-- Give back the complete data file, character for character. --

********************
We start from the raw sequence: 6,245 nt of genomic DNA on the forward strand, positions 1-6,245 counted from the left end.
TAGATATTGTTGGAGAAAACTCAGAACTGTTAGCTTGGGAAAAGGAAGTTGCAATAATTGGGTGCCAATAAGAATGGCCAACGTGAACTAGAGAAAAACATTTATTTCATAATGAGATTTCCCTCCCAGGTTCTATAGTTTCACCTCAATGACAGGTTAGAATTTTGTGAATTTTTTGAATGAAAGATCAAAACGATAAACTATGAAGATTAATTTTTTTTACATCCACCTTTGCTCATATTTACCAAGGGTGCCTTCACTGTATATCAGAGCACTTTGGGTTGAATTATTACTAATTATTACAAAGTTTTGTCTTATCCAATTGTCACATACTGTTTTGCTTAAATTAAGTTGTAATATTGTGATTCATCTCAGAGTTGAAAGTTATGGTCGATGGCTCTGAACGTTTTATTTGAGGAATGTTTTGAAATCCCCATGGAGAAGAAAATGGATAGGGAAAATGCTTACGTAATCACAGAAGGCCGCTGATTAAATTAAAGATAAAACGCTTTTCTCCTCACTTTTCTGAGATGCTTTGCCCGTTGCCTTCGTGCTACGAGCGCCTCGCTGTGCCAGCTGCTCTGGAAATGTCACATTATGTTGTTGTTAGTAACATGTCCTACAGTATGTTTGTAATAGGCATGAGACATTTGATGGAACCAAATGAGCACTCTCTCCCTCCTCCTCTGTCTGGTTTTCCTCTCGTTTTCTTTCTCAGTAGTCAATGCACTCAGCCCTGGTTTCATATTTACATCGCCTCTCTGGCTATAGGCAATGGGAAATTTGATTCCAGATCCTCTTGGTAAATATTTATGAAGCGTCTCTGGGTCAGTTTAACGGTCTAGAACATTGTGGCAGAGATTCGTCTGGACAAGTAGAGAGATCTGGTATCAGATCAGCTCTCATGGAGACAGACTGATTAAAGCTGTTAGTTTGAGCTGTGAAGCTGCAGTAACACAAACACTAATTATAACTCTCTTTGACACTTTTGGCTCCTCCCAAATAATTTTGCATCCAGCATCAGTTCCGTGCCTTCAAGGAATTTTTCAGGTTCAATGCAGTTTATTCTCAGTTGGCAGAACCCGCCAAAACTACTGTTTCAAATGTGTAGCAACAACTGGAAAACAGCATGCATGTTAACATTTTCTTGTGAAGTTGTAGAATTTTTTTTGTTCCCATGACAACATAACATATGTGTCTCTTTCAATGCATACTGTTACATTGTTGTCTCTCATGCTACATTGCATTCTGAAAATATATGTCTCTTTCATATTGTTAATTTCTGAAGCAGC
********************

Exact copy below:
We start from the raw sequence: 6,245 nt of genomic DNA on the forward strand, positions 1-6,245 counted from the left end.
TAGATATTGTTGGAGAAAACTCAGAACTGTTAGCTTGGGAAAAGGAAGTTGCAATAATTGGGTGCCAATAAGAATGGCCAACGTGAACTAGAGAAAAACATTTATTTCATAATGAGATTTCCCTCCCAGGTTCTATAGTTTCACCTCAATGACAGGTTAGAATTTTGTGAATTTTTTGAATGAAAGATCAAAACGATAAACTATGAAGATTAATTTTTTTTACATCCACCTTTGCTCATATTTACCAAGGGTGCCTTCACTGTATATCAGAGCACTTTGGGTTGAATTATTACTAATTATTACAAAGTTTTGTCTTATCCAATTGTCACATACTGTTTTGCTTAAATTAAGTTGTAATATTGTGATTCATCTCAGAGTTGAAAGTTATGGTCGATGGCTCTGAACGTTTTATTTGAGGAATGTTTTGAAATCCCCATGGAGAAGAAAATGGATAGGGAAAATGCTTACGTAATCACAGAAGGCCGCTGATTAAATTAAAGATAAAACGCTTTTCTCCTCACTTTTCTGAGATGCTTTGCCCGTTGCCTTCGTGCTACGAGCGCCTCGCTGTGCCAGCTGCTCTGGAAATGTCACATTATGTTGTTGTTAGTAACATGTCCTACAGTATGTTTGTAATAGGCATGAGACATTTGATGGAACCAAATGAGCACTCTCTCCCTCCTCCTCTGTCTGGTTTTCCTCTCGTTTTCTTTCTCAGTAGTCAATGCACTCAGCCCTGGTTTCATATTTACATCGCCTCTCTGGCTATAGGCAATGGGAAATTTGATTCCAGATCCTCTTGGTAAATATTTATGAAGCGTCTCTGGGTCAGTTTAACGGTCTAGAACATTGTGGCAGAGATTCGTCTGGACAAGTAGAGAGATCTGGTATCAGATCAGCTCTCATGGAGACAGACTGATTAAAGCTGTTAGTTTGAGCTGTGAAGCTGCAGTAACACAAACACTAATTATAACTCTCTTTGACACTTTTGGCTCCTCCCAAATAATTTTGCATCCAGCATCAGTTCCGTGCCTTCAAGGAATTTTTCAGGTTCAATGCAGTTTATTCTCAGTTGGCAGAACCCGCCAAAACTACTGTTTCAAATGTGTAGCAACAACTGGAAAACAGCATGCATGTTAACATTTTCTTGTGAAGTTGTAGAATTTTTTTTGTTCCCATGACAACATAACATATGTGTCTCTTTCAATGCATACTGTTACATTGTTGTCTCTCATGCTACATTGCATTCTGAAAATATATGTCTCTTTCATATTGTTAATTTCTGAAGCAGC